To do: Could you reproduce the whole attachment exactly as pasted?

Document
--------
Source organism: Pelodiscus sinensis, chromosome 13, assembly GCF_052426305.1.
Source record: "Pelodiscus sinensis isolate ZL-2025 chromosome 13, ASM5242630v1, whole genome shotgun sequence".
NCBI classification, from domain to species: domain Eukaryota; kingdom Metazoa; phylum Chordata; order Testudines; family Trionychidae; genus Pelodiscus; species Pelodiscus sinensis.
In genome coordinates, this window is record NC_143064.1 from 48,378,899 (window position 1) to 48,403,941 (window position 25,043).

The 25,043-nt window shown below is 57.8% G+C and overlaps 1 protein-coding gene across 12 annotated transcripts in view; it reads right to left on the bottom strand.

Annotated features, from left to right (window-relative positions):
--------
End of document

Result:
Source organism: Pelodiscus sinensis, chromosome 13, assembly GCF_052426305.1.
Source record: "Pelodiscus sinensis isolate ZL-2025 chromosome 13, ASM5242630v1, whole genome shotgun sequence".
NCBI classification, from domain to species: domain Eukaryota; kingdom Metazoa; phylum Chordata; order Testudines; family Trionychidae; genus Pelodiscus; species Pelodiscus sinensis.
In genome coordinates, this window is record NC_143064.1 from 48,378,899 (window position 1) to 48,403,941 (window position 25,043).

The 25,043-nt window shown below is 57.8% G+C and overlaps 1 protein-coding gene across 12 annotated transcripts in view; it reads right to left on the bottom strand.

Annotated features, from left to right (window-relative positions):